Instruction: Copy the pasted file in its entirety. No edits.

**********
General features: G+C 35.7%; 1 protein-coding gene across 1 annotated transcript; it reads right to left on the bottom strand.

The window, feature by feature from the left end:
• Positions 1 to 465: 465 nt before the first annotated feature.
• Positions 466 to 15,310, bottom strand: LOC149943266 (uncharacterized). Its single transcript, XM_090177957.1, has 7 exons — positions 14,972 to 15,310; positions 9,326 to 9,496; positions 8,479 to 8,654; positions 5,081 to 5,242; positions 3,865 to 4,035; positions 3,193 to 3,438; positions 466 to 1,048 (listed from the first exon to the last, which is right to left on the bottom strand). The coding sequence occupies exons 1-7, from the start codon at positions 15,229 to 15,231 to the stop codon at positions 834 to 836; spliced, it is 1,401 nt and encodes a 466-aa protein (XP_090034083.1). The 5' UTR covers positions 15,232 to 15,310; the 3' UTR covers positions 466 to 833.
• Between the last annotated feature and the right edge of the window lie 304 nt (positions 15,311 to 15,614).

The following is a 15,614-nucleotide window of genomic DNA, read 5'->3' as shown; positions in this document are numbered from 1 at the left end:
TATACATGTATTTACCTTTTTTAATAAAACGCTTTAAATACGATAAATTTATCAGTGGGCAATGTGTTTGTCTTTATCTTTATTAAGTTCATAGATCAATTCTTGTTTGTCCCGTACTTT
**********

General features: G+C 35.7%; 1 protein-coding gene across 1 annotated transcript; it reads right to left on the bottom strand.

The window, feature by feature from the left end:
• Positions 1 to 465: 465 nt before the first annotated feature.
• Positions 466 to 15,310, bottom strand: LOC149943266 (uncharacterized). Its single transcript, XM_090177957.1, has 7 exons — positions 14,972 to 15,310; positions 9,326 to 9,496; positions 8,479 to 8,654; positions 5,081 to 5,242; positions 3,865 to 4,035; positions 3,193 to 3,438; positions 466 to 1,048 (listed from the first exon to the last, which is right to left on the bottom strand). The coding sequence occupies exons 1-7, from the start codon at positions 15,229 to 15,231 to the stop codon at positions 834 to 836; spliced, it is 1,401 nt and encodes a 466-aa protein (XP_090034083.1). The 5' UTR covers positions 15,232 to 15,310; the 3' UTR covers positions 466 to 833.
• Between the last annotated feature and the right edge of the window lie 304 nt (positions 15,311 to 15,614).

The following is a 15,614-nucleotide window of genomic DNA, read 5'->3' as shown; positions in this document are numbered from 1 at the left end:
TATACATGTATTTACCTTTTTTAATAAAACGCTTTAAATACGATAAATTTATCAGTGGGCAATGTGTTTGTCTTTATCTTTATTAAGTTCATAGATCAATTCTTGTTTGTCCCGTACTTT